Since we have live phages in our serum, we take great care to ensure that the phages are at optimal levels at all times. The phages are extremely stable in refrigeration, but since they are a live culture they do have a more limited shelf life at room temperature. We have extensively tested and evaluated the stability of live phages in our serum at room temperature and elevated temperatures, as well as the effect of shipping on their potency. We are proud to report that the phages are extremely stable in all these scenarios. As such, we recommend that you keep the serum refrigerated until you use it, and then you can keep it at room temperature for your everyday use. We still recommend that you keep it refrigerated if you can, because it delivers a lovely cooling effect on your skin. This is especially welcome on inflamed or acne-prone skin, but in general, it provides your skin with relief and comfort at least once or twice a day.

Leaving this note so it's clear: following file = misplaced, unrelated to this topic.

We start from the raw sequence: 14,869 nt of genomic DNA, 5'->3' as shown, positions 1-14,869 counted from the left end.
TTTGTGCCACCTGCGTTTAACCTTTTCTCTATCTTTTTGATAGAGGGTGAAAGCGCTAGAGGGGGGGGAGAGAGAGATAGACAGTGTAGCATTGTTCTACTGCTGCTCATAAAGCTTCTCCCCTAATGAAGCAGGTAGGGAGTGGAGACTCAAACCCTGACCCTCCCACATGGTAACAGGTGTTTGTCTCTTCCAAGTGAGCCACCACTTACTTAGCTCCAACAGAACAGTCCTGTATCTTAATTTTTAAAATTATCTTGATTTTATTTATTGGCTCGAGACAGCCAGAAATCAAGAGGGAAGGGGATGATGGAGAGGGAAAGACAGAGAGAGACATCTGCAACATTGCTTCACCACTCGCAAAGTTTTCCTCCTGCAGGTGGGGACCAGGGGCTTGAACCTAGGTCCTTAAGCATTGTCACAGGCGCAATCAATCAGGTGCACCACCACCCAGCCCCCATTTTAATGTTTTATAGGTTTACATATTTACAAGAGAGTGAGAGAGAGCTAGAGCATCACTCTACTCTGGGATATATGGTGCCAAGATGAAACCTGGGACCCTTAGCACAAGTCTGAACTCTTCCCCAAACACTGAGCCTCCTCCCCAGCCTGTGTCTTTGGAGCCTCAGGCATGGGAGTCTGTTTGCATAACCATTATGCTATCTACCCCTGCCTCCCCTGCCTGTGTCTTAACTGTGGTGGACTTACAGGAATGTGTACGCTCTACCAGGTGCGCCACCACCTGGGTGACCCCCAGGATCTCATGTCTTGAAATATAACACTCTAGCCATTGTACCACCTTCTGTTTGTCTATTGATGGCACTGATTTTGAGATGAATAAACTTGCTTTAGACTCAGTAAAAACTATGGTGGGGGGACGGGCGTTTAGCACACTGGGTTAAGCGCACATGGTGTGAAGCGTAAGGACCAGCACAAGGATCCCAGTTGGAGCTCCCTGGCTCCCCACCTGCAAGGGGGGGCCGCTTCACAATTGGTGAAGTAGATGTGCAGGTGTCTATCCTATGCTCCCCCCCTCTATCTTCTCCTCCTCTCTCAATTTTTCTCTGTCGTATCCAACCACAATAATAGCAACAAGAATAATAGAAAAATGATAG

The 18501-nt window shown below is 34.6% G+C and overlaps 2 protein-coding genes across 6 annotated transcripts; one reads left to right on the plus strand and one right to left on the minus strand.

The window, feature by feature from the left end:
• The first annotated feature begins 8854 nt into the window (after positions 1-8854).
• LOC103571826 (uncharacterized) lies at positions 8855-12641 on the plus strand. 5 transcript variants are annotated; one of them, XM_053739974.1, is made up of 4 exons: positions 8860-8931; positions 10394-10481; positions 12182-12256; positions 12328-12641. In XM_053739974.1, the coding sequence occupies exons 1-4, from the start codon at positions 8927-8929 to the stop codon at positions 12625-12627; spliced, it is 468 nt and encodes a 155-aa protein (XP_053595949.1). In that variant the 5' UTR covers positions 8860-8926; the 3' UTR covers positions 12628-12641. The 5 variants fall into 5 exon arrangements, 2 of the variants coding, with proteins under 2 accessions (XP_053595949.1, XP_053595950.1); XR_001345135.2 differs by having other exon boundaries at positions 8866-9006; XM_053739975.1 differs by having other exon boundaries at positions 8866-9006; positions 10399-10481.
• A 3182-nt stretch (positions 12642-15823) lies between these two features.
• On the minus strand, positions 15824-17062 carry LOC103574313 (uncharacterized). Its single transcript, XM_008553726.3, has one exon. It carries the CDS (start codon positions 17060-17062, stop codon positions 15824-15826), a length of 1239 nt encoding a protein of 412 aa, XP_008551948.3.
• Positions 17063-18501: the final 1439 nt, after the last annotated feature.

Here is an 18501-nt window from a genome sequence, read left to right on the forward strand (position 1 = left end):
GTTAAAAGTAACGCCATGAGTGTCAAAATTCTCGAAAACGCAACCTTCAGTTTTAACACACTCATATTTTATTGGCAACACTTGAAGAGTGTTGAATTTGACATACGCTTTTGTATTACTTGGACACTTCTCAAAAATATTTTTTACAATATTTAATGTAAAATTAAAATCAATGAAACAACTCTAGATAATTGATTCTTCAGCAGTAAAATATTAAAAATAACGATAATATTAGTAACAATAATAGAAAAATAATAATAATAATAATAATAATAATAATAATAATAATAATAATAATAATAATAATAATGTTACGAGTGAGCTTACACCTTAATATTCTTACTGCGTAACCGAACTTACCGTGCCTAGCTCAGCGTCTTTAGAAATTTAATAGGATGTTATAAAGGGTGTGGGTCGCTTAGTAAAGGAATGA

probiotics for the skin

Are Phages Safe? Addressing the Safety of the Probiotic We Use

Phyla's acne care system is based on science

Phages are an integral part of our microbiome. They are tiny microorganisms – viruses that kill bacteria – and are nature’s best defense against bacteria. They are so numerous that over 1,000,000,000 (yep, that’s a billion!) phages pass through our body every day. Thus we are constantly in contact with multitudes of phages, which are considered completely benign. In fact, they barely interact with human cells at all!